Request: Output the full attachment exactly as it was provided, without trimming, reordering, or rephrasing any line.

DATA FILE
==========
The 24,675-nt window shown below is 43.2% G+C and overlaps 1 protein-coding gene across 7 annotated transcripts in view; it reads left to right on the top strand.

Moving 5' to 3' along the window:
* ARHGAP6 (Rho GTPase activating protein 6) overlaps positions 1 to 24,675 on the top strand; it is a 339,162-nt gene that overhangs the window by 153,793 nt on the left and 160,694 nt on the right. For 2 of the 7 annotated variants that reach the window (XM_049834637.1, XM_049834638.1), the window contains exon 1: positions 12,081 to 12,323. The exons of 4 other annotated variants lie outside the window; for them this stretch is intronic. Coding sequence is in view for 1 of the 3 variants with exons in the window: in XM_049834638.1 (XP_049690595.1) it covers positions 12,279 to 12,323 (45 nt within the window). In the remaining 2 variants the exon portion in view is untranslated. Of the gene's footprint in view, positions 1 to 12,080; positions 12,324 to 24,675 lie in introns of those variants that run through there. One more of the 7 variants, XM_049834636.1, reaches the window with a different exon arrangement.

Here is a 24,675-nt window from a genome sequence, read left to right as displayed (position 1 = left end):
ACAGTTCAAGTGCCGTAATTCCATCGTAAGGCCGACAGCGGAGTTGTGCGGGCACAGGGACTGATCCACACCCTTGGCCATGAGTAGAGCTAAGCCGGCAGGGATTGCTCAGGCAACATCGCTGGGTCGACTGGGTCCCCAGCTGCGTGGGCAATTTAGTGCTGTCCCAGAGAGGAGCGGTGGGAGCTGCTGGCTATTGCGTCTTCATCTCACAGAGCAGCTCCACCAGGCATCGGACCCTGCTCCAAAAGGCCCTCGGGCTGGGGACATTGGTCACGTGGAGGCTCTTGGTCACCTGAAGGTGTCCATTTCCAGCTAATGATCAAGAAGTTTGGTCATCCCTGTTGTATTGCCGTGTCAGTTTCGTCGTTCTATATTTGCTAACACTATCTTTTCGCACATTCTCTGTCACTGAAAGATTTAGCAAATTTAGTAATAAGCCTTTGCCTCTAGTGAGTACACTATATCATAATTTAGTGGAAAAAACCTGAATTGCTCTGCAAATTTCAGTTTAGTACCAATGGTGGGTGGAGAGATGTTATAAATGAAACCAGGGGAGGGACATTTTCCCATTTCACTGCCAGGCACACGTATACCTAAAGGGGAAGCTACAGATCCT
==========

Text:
The 24,675-nt window shown below is 43.2% G+C and overlaps 1 protein-coding gene across 7 annotated transcripts in view; it reads left to right on the top strand.

Moving 5' to 3' along the window:
* ARHGAP6 (Rho GTPase activating protein 6) overlaps positions 1 to 24,675 on the top strand; it is a 339,162-nt gene that overhangs the window by 153,793 nt on the left and 160,694 nt on the right. For 2 of the 7 annotated variants that reach the window (XM_049834637.1, XM_049834638.1), the window contains exon 1: positions 12,081 to 12,323. The exons of 4 other annotated variants lie outside the window; for them this stretch is intronic. Coding sequence is in view for 1 of the 3 variants with exons in the window: in XM_049834638.1 (XP_049690595.1) it covers positions 12,279 to 12,323 (45 nt within the window). In the remaining 2 variants the exon portion in view is untranslated. Of the gene's footprint in view, positions 1 to 12,080; positions 12,324 to 24,675 lie in introns of those variants that run through there. One more of the 7 variants, XM_049834636.1, reaches the window with a different exon arrangement.

Here is a 24,675-nt window from a genome sequence, read left to right as displayed (position 1 = left end):
ACAGTTCAAGTGCCGTAATTCCATCGTAAGGCCGACAGCGGAGTTGTGCGGGCACAGGGACTGATCCACACCCTTGGCCATGAGTAGAGCTAAGCCGGCAGGGATTGCTCAGGCAACATCGCTGGGTCGACTGGGTCCCCAGCTGCGTGGGCAATTTAGTGCTGTCCCAGAGAGGAGCGGTGGGAGCTGCTGGCTATTGCGTCTTCATCTCACAGAGCAGCTCCACCAGGCATCGGACCCTGCTCCAAAAGGCCCTCGGGCTGGGGACATTGGTCACGTGGAGGCTCTTGGTCACCTGAAGGTGTCCATTTCCAGCTAATGATCAAGAAGTTTGGTCATCCCTGTTGTATTGCCGTGTCAGTTTCGTCGTTCTATATTTGCTAACACTATCTTTTCGCACATTCTCTGTCACTGAAAGATTTAGCAAATTTAGTAATAAGCCTTTGCCTCTAGTGAGTACACTATATCATAATTTAGTGGAAAAAACCTGAATTGCTCTGCAAATTTCAGTTTAGTACCAATGGTGGGTGGAGAGATGTTATAAATGAAACCAGGGGAGGGACATTTTCCCATTTCACTGCCAGGCACACGTATACCTAAAGGGGAAGCTACAGATCCT